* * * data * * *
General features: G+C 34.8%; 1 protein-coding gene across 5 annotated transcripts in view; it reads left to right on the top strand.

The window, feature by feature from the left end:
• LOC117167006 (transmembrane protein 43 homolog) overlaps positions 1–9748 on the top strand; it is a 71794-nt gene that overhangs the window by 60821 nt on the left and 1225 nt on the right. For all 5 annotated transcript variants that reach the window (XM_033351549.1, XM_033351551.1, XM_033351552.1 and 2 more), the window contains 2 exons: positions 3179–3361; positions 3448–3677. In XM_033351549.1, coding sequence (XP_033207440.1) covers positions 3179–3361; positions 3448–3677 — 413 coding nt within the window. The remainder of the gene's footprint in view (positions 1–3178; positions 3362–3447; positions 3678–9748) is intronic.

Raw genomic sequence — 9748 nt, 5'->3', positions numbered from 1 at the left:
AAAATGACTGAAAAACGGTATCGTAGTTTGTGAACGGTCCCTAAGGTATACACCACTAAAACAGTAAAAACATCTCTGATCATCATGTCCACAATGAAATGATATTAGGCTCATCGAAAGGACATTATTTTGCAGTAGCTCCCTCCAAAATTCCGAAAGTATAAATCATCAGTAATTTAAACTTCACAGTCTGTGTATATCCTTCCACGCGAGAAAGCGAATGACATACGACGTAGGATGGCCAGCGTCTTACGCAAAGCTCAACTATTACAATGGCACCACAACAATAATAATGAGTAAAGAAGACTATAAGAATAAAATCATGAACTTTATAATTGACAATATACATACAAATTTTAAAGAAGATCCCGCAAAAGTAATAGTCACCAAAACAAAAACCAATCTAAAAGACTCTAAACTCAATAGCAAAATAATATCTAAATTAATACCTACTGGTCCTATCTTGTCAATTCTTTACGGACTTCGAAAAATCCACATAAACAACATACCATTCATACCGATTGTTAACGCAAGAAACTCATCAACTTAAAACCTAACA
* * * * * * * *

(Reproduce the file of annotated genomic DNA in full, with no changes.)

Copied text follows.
General features: G+C 34.8%; 1 protein-coding gene across 5 annotated transcripts in view; it reads left to right on the top strand.

The window, feature by feature from the left end:
• LOC117167006 (transmembrane protein 43 homolog) overlaps positions 1–9748 on the top strand; it is a 71794-nt gene that overhangs the window by 60821 nt on the left and 1225 nt on the right. For all 5 annotated transcript variants that reach the window (XM_033351549.1, XM_033351551.1, XM_033351552.1 and 2 more), the window contains 2 exons: positions 3179–3361; positions 3448–3677. In XM_033351549.1, coding sequence (XP_033207440.1) covers positions 3179–3361; positions 3448–3677 — 413 coding nt within the window. The remainder of the gene's footprint in view (positions 1–3178; positions 3362–3447; positions 3678–9748) is intronic.

Raw genomic sequence — 9748 nt, 5'->3', positions numbered from 1 at the left:
AAAATGACTGAAAAACGGTATCGTAGTTTGTGAACGGTCCCTAAGGTATACACCACTAAAACAGTAAAAACATCTCTGATCATCATGTCCACAATGAAATGATATTAGGCTCATCGAAAGGACATTATTTTGCAGTAGCTCCCTCCAAAATTCCGAAAGTATAAATCATCAGTAATTTAAACTTCACAGTCTGTGTATATCCTTCCACGCGAGAAAGCGAATGACATACGACGTAGGATGGCCAGCGTCTTACGCAAAGCTCAACTATTACAATGGCACCACAACAATAATAATGAGTAAAGAAGACTATAAGAATAAAATCATGAACTTTATAATTGACAATATACATACAAATTTTAAAGAAGATCCCGCAAAAGTAATAGTCACCAAAACAAAAACCAATCTAAAAGACTCTAAACTCAATAGCAAAATAATATCTAAATTAATACCTACTGGTCCTATCTTGTCAATTCTTTACGGACTTCGAAAAATCCACATAAACAACATACCATTCATACCGATTGTTAACGCAAGAAACTCATCAACTTAAAACCTAACA